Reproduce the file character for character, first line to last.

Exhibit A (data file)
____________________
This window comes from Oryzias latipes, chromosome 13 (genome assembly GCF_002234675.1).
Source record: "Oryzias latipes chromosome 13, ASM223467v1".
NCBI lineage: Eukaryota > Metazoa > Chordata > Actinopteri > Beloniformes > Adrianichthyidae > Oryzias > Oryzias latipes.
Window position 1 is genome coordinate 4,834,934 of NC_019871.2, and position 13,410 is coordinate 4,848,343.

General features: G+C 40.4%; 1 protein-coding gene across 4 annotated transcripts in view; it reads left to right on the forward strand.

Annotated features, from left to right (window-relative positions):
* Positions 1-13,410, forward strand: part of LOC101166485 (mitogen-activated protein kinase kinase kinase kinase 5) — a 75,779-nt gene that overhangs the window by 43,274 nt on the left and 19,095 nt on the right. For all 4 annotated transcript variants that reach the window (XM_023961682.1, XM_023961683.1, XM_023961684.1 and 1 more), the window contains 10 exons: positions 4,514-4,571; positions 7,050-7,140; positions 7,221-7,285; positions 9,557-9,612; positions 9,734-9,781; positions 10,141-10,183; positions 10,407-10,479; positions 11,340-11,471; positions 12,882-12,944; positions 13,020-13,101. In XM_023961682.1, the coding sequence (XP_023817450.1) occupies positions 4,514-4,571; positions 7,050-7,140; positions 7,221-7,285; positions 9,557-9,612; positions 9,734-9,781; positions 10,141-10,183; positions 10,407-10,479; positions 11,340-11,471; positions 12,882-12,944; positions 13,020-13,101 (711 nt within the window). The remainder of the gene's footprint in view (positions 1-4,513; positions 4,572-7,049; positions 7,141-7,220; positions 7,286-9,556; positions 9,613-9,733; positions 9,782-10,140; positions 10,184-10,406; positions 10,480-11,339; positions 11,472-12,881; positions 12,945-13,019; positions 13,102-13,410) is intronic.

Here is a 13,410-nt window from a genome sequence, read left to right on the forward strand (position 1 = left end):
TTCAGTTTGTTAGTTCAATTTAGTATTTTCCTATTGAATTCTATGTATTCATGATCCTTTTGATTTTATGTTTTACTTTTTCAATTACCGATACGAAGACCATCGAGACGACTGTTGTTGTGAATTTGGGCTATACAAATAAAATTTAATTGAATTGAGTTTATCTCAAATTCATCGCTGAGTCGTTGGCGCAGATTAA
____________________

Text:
This window comes from Oryzias latipes, chromosome 13 (genome assembly GCF_002234675.1).
Source record: "Oryzias latipes chromosome 13, ASM223467v1".
NCBI lineage: Eukaryota > Metazoa > Chordata > Actinopteri > Beloniformes > Adrianichthyidae > Oryzias > Oryzias latipes.
Window position 1 is genome coordinate 4,834,934 of NC_019871.2, and position 13,410 is coordinate 4,848,343.

General features: G+C 40.4%; 1 protein-coding gene across 4 annotated transcripts in view; it reads left to right on the forward strand.

Annotated features, from left to right (window-relative positions):
* Positions 1-13,410, forward strand: part of LOC101166485 (mitogen-activated protein kinase kinase kinase kinase 5) — a 75,779-nt gene that overhangs the window by 43,274 nt on the left and 19,095 nt on the right. For all 4 annotated transcript variants that reach the window (XM_023961682.1, XM_023961683.1, XM_023961684.1 and 1 more), the window contains 10 exons: positions 4,514-4,571; positions 7,050-7,140; positions 7,221-7,285; positions 9,557-9,612; positions 9,734-9,781; positions 10,141-10,183; positions 10,407-10,479; positions 11,340-11,471; positions 12,882-12,944; positions 13,020-13,101. In XM_023961682.1, the coding sequence (XP_023817450.1) occupies positions 4,514-4,571; positions 7,050-7,140; positions 7,221-7,285; positions 9,557-9,612; positions 9,734-9,781; positions 10,141-10,183; positions 10,407-10,479; positions 11,340-11,471; positions 12,882-12,944; positions 13,020-13,101 (711 nt within the window). The remainder of the gene's footprint in view (positions 1-4,513; positions 4,572-7,049; positions 7,141-7,220; positions 7,286-9,556; positions 9,613-9,733; positions 9,782-10,140; positions 10,184-10,406; positions 10,480-11,339; positions 11,472-12,881; positions 12,945-13,019; positions 13,102-13,410) is intronic.

Here is a 13,410-nt window from a genome sequence, read left to right on the forward strand (position 1 = left end):
TTCAGTTTGTTAGTTCAATTTAGTATTTTCCTATTGAATTCTATGTATTCATGATCCTTTTGATTTTATGTTTTACTTTTTCAATTACCGATACGAAGACCATCGAGACGACTGTTGTTGTGAATTTGGGCTATACAAATAAAATTTAATTGAATTGAGTTTATCTCAAATTCATCGCTGAGTCGTTGGCGCAGATTAA